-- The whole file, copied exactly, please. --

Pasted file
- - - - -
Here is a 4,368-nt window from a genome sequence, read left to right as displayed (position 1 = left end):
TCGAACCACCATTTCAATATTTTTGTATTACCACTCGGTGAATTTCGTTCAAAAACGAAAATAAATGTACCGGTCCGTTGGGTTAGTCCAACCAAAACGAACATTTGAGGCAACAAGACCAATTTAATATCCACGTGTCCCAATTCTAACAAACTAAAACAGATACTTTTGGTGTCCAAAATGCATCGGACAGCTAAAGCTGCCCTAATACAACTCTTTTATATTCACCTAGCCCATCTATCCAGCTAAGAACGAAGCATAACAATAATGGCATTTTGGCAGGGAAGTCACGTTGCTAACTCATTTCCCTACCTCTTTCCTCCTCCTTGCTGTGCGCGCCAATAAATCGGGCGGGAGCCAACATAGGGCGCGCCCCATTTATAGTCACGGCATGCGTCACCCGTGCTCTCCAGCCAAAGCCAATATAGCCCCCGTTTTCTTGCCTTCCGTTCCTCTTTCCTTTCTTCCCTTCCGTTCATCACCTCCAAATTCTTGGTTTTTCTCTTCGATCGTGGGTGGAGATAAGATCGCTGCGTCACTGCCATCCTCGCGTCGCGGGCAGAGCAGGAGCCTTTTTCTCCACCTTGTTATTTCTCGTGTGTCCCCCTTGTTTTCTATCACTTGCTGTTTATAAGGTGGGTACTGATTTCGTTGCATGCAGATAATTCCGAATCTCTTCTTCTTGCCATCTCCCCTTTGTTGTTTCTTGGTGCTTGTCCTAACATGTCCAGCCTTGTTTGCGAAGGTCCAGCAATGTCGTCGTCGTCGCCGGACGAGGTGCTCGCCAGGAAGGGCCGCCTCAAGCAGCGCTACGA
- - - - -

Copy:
Here is a 4,368-nt window from a genome sequence, read left to right as displayed (position 1 = left end):
TCGAACCACCATTTCAATATTTTTGTATTACCACTCGGTGAATTTCGTTCAAAAACGAAAATAAATGTACCGGTCCGTTGGGTTAGTCCAACCAAAACGAACATTTGAGGCAACAAGACCAATTTAATATCCACGTGTCCCAATTCTAACAAACTAAAACAGATACTTTTGGTGTCCAAAATGCATCGGACAGCTAAAGCTGCCCTAATACAACTCTTTTATATTCACCTAGCCCATCTATCCAGCTAAGAACGAAGCATAACAATAATGGCATTTTGGCAGGGAAGTCACGTTGCTAACTCATTTCCCTACCTCTTTCCTCCTCCTTGCTGTGCGCGCCAATAAATCGGGCGGGAGCCAACATAGGGCGCGCCCCATTTATAGTCACGGCATGCGTCACCCGTGCTCTCCAGCCAAAGCCAATATAGCCCCCGTTTTCTTGCCTTCCGTTCCTCTTTCCTTTCTTCCCTTCCGTTCATCACCTCCAAATTCTTGGTTTTTCTCTTCGATCGTGGGTGGAGATAAGATCGCTGCGTCACTGCCATCCTCGCGTCGCGGGCAGAGCAGGAGCCTTTTTCTCCACCTTGTTATTTCTCGTGTGTCCCCCTTGTTTTCTATCACTTGCTGTTTATAAGGTGGGTACTGATTTCGTTGCATGCAGATAATTCCGAATCTCTTCTTCTTGCCATCTCCCCTTTGTTGTTTCTTGGTGCTTGTCCTAACATGTCCAGCCTTGTTTGCGAAGGTCCAGCAATGTCGTCGTCGTCGCCGGACGAGGTGCTCGCCAGGAAGGGCCGCCTCAAGCAGCGCTACGA